The lyricism is beautiful and is present on every track, and pretty much every bar. Droog works the words wonderfully into imagery, similies, metaphors and any other lyrical device you can think of into easy flowing and extremely enjoyable raps. His flow is reminiscent of Nas and should propel Droog toward mainstream success.
The whole project is crafted so that it flows together easily and makes listening to it very easy going while you can listen to it with more intent to pick up all the complex wordplay that Droog throws in there. It is a very good album that all Hip Hop enthusiasts can enjoy.
Overall, this album is good for all listeners of Hip Hop and will help to bring lyricism back to the forefront of mainstream Hip Hop. Your Old Droog should be very happy with this project and should be ready to hit great success very soon.
This is not a good album. Each track is boring and only gets anyone’s attention by repetition of boring choruses that get stuck in the listeners head. The tracks are all very similar with generic content and it does not make for a good listen.
The production is heavy going and reverberate deep into the brain without being stimulating or enjoyable. All the tracks follow the same formula and if it wasn’t for Rick Ross shouting over the top of it, it wouldn’t twig anyone’s attention. In fact, it may be avoided in such high doses.
The lyricism is terrible. While Ross has the ability to rap, he does a terrible job at attracting any Hip Hop audience that may want to hear lyricism. That being said, he can paint a picture but these moments are far apart on the project and cant make up for the short falls.
The features don’t fit well with the project, the exception being Big K.R.I.T. Whatever track they feature on, they blend too much into the backing beat and Rick Ross’ own style. Big K.R.I.T should be praised for maintaining his individuality so well on his feature, sounding different and bringing a very refreshing relief to the whole project.
Overall, this album has a lot of areas of improvement and to say you enjoyed the whole project means you enjoy only type of song and you like to hear it over and over. Rick Ross has a lot to prove if he wants to stay eve close to Hip Hop elites.
The first disc is a well crafted showcase of how the Shady Records roster is prepared to make more hits and the second is a track back at the past records that helped build it up to the powerhouse it is today. Eminem started it up and has kept it rolling through some tough times and a total reboot, but it is in a strong place now and this set of records is a signal that the label is as strong, or stronger than it has ever been.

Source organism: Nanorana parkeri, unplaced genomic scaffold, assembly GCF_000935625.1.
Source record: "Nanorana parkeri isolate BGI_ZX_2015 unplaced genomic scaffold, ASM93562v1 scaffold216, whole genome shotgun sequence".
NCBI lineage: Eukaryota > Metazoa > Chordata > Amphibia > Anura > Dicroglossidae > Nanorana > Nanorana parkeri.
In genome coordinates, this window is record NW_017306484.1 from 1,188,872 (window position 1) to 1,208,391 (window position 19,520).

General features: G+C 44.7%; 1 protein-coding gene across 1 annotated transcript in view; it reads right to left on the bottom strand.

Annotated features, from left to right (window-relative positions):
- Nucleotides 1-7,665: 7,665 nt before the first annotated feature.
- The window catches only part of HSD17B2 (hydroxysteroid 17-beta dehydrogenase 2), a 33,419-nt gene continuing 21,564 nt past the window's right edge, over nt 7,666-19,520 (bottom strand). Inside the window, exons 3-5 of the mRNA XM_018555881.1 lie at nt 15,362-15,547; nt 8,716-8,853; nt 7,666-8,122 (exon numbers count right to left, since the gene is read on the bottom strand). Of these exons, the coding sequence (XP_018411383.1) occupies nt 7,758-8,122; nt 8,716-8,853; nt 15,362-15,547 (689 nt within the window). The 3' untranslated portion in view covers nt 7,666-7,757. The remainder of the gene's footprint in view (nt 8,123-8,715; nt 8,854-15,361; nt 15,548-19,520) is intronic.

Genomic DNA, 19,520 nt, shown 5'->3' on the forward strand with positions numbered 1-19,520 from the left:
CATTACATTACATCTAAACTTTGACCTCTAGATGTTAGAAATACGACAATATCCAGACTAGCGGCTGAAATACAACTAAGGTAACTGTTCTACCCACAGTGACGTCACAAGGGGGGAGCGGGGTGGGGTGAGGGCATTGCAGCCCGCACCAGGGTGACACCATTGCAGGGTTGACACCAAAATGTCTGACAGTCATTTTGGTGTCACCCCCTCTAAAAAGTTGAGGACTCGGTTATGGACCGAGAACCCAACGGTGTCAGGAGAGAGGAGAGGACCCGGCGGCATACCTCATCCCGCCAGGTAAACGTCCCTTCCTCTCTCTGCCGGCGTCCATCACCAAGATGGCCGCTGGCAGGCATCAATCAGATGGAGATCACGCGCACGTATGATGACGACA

The production is great, but being a protégé of Dr Dre you pick up an ear for beats. There is a good range of beat type from country to heavy and everything in-between. Each one compliments the message and tone of the track and helps to show the range of songs and backings that the Shady Crew can work with.
The lyricism is clear and present on every track. It becomes even clearer than before that these are some of the top lyricists in the rap game and that they are not to be trifled with. These guys have come to play hardball and they are annihilating almost all other rappers out there. If your a fan of lyricism and wordplay, you have to get this project.
The features are good and show that the group can work well together with an outside influence. As well as working together with them, they also seem to gain a competitive edge and work harder to outdo the feature which creates a sense of the pure nature of Hip Hop as well as creating a great track for the listener.
Overall, this is a fantastic project for both listeners and the performers on it and we can only hope they continue to create tracks of this magnitude. Whether it’s Yelawolf, any member of Slaughterhouse or Eminem, the rest of the Hip Hop world should take heed of whatever they are doing because it is bound to be a success.
This is a good project from King Ray. The mixtape is only eleven tracks long which means it needs to be cohesive to be a success. Luckily this is cohesive but not so much so that it blends into one really long song. While some of the tracks may be similar, the layout and the way Ray approaches each track makes each definitive and unique to the mixtape.
The production is good and fits with King Ray’s style. It is very reminiscent of G-Funk but with a more modern twist. Still sounding very much like being at the beach or the tropics. They are bouncy and have a calming energy about them while still keeping you in a state of readiness.
The lyricism is good but not the most lyrical that the world has ever seen. The choruses are repetitive and some of the more emotional tracks can seem forced but Ray works well with the rest and creates a project with a lot of re-listen ability. He may need to work on some of his more complex wordplay to appeal to all corners of the Hip Hop audience but his lyricism is still good.